St Bede's comments on this verse, too, focus in on two themes of the Prologue to the Rule of St Benedict, namely the need to seek both grace and peace from God:
Grace he desires for us, and peace from God, the eternal Father, and from the sevenfold Spirit, and from Jesus Christ, Who gave testimony to the Father in His Incarnation. 
The other key aspect of this verse is the number symbolism it employs.  Number are terribly important in Revelation, as they almost always convey key meanings that tend not to be obvious to us today.

St Bede's discussion of the important of the number seven suggests that it means first of all universality, so that here it is telling us that the work is addressed to the whole Church, because of the connection to the seven days of creation.  He also, though, alludes to the idea that history can be divided into seven 'world ages' connected to the seven days of creation, an idea expounded at length by St Augustine amongst others in various places:
By these seven churches he writes to every church, for universality is wont to be denoted by the number seven, in that all the time of this age is evolved from seven days.
The sixth century commentary on Revelation by Apringius of Beja draws out what St Bede is, I think, getting at in a little more detail:
First let us discuss the meaning of the number, because both the number six and the number seven are always used in the law with a mystical meaning.  "For God made heaven and earth in six days, and on the seventh day he rested from his works, and on it, " it says, "they shall enter into my rest."  The number seven, therefore, signifies the period of the present life, so that the apostle is not merely writing to seven churches or to that world in which he was then present, but it is understood that he is giving these writings to all future ages, even to the consummation of the world.  Therefore he mentions the number in a most holy manner, and he names Asia, which means "elevated" or "walking" indicating that celestial fatherland we call the catholic church.  For exalted by the Lord and the things that are above, it is the church that advances by spiritual exercises and is always desirous of the things of heaven. (trans Weinrich)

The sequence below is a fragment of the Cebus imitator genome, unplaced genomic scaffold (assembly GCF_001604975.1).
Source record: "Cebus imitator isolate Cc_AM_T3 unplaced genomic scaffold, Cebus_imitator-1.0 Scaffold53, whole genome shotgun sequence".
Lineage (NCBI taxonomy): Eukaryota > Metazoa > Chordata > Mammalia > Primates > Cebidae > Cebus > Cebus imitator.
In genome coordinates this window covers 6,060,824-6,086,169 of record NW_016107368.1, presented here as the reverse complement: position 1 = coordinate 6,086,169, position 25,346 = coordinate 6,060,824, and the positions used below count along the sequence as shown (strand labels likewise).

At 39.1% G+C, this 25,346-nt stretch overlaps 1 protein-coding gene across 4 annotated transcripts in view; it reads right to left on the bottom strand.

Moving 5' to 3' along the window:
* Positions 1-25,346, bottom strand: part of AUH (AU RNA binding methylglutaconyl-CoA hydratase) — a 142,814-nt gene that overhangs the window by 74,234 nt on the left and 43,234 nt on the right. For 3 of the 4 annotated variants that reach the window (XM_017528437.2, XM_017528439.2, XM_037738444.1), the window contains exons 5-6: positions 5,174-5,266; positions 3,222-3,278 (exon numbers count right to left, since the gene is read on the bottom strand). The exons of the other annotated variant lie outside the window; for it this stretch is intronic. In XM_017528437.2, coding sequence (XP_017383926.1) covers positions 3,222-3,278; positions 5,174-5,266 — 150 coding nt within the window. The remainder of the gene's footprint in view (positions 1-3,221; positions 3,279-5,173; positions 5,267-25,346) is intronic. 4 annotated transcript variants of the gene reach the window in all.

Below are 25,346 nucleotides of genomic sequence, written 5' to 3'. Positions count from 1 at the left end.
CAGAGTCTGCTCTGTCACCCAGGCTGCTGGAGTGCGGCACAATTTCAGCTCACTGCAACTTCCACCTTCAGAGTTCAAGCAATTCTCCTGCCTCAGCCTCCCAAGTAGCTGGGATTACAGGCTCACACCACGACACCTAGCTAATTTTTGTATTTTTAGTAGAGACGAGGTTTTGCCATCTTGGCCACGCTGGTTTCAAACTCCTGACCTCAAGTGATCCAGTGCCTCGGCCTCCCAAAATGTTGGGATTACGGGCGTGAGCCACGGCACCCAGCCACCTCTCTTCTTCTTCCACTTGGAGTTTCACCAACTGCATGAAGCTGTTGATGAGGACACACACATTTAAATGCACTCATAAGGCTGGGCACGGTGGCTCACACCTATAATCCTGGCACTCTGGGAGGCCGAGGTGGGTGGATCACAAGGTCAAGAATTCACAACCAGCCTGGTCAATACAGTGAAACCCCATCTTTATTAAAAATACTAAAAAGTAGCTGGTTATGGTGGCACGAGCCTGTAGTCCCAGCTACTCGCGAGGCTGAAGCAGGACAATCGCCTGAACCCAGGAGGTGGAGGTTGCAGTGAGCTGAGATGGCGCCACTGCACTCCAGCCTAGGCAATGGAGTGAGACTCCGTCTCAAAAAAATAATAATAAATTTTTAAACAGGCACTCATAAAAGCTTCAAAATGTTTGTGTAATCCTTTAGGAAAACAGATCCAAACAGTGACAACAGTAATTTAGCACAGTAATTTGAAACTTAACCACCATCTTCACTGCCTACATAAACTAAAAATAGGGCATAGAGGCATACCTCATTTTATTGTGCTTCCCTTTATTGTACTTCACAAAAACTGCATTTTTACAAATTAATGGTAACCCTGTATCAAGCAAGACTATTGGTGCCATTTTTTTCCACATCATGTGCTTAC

The reference to the seven spirits is generally taken by the Fathers as a reference to the sevenfold gifts of the Holy Spirit.  Victorinus, for example, wrote:
We read of a sevenfold spirit in Isaiah, — namely, the spirit of wisdom and of understanding, the spirit of counsel and might, of knowledge and of piety, and the spirit of the fear of the Lord.
6
 
et fecit nos regnum, et sacerdotes Deo et Patri suo: ipsi gloria et imperium in sæcula sæculorum. Amen.
6
 
And hath made us a kingdom, and priests to God and his Father, to him be glory and empire for ever and ever. Amen.

St Bede sees the reference to priests here, as being to the universal priesthood of believers:
Because the King of kings and heavenly Priest united us unto His own body by offering Himself for us, there is not one of the saints who has not spiritually the office of priesthood, in that he is a member of the eternal Priest.
7
 
Ecce venit cum nubibus, et videbit eum omnis oculus, et qui eum pupugerunt. Et plangent se super eum omnes tribus terræ. Etiam: amen.
7
 
Behold, he cometh with the clouds, and every eye shall see him, and they also that pierced him. And all the tribes of the earth shall bewail themselves because of him. Even so. Amen.

Verses 4-5 spoke of Christ's Passion and Resurrection, that reopened the way for us and created the Church.  This verse now takes us forward to the Second Coming: